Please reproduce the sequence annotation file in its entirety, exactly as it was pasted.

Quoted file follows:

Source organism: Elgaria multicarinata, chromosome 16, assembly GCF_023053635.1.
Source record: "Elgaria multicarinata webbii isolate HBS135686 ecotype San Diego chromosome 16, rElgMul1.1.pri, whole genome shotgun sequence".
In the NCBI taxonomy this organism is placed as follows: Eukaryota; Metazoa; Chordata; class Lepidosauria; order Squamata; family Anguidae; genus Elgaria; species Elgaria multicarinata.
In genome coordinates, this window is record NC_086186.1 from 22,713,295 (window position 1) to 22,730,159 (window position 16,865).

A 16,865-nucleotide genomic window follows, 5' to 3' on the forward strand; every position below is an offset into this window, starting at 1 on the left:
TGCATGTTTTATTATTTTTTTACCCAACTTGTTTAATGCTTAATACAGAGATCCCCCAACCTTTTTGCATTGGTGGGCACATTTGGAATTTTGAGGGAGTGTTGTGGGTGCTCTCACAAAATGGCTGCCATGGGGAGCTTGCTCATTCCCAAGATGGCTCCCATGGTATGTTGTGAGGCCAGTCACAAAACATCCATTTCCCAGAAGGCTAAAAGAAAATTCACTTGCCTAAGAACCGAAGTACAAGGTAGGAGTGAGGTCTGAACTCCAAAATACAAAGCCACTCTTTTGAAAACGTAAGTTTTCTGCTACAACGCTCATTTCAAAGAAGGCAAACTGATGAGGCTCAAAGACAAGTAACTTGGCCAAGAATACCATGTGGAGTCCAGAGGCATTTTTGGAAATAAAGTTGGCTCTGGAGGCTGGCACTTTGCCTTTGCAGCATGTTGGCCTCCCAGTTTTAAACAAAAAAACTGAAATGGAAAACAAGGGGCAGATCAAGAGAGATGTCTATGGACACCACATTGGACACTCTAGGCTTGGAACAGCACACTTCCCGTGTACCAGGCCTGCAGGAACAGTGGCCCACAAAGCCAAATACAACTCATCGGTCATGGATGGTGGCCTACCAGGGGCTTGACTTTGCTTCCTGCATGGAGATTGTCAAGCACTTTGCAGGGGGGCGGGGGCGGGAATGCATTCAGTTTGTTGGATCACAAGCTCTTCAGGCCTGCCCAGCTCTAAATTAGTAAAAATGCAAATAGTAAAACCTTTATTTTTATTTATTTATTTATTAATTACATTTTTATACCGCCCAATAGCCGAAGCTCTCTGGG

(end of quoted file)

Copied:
Source organism: Elgaria multicarinata, chromosome 16, assembly GCF_023053635.1.
Source record: "Elgaria multicarinata webbii isolate HBS135686 ecotype San Diego chromosome 16, rElgMul1.1.pri, whole genome shotgun sequence".
In the NCBI taxonomy this organism is placed as follows: Eukaryota; Metazoa; Chordata; class Lepidosauria; order Squamata; family Anguidae; genus Elgaria; species Elgaria multicarinata.
In genome coordinates, this window is record NC_086186.1 from 22,713,295 (window position 1) to 22,730,159 (window position 16,865).

A 16,865-nucleotide genomic window follows, 5' to 3' on the forward strand; every position below is an offset into this window, starting at 1 on the left:
TGCATGTTTTATTATTTTTTTACCCAACTTGTTTAATGCTTAATACAGAGATCCCCCAACCTTTTTGCATTGGTGGGCACATTTGGAATTTTGAGGGAGTGTTGTGGGTGCTCTCACAAAATGGCTGCCATGGGGAGCTTGCTCATTCCCAAGATGGCTCCCATGGTATGTTGTGAGGCCAGTCACAAAACATCCATTTCCCAGAAGGCTAAAAGAAAATTCACTTGCCTAAGAACCGAAGTACAAGGTAGGAGTGAGGTCTGAACTCCAAAATACAAAGCCACTCTTTTGAAAACGTAAGTTTTCTGCTACAACGCTCATTTCAAAGAAGGCAAACTGATGAGGCTCAAAGACAAGTAACTTGGCCAAGAATACCATGTGGAGTCCAGAGGCATTTTTGGAAATAAAGTTGGCTCTGGAGGCTGGCACTTTGCCTTTGCAGCATGTTGGCCTCCCAGTTTTAAACAAAAAAACTGAAATGGAAAACAAGGGGCAGATCAAGAGAGATGTCTATGGACACCACATTGGACACTCTAGGCTTGGAACAGCACACTTCCCGTGTACCAGGCCTGCAGGAACAGTGGCCCACAAAGCCAAATACAACTCATCGGTCATGGATGGTGGCCTACCAGGGGCTTGACTTTGCTTCCTGCATGGAGATTGTCAAGCACTTTGCAGGGGGGCGGGGGCGGGAATGCATTCAGTTTGTTGGATCACAAGCTCTTCAGGCCTGCCCAGCTCTAAATTAGTAAAAATGCAAATAGTAAAACCTTTATTTTTATTTATTTATTTATTAATTACATTTTTATACCGCCCAATAGCCGAAGCTCTCTGGG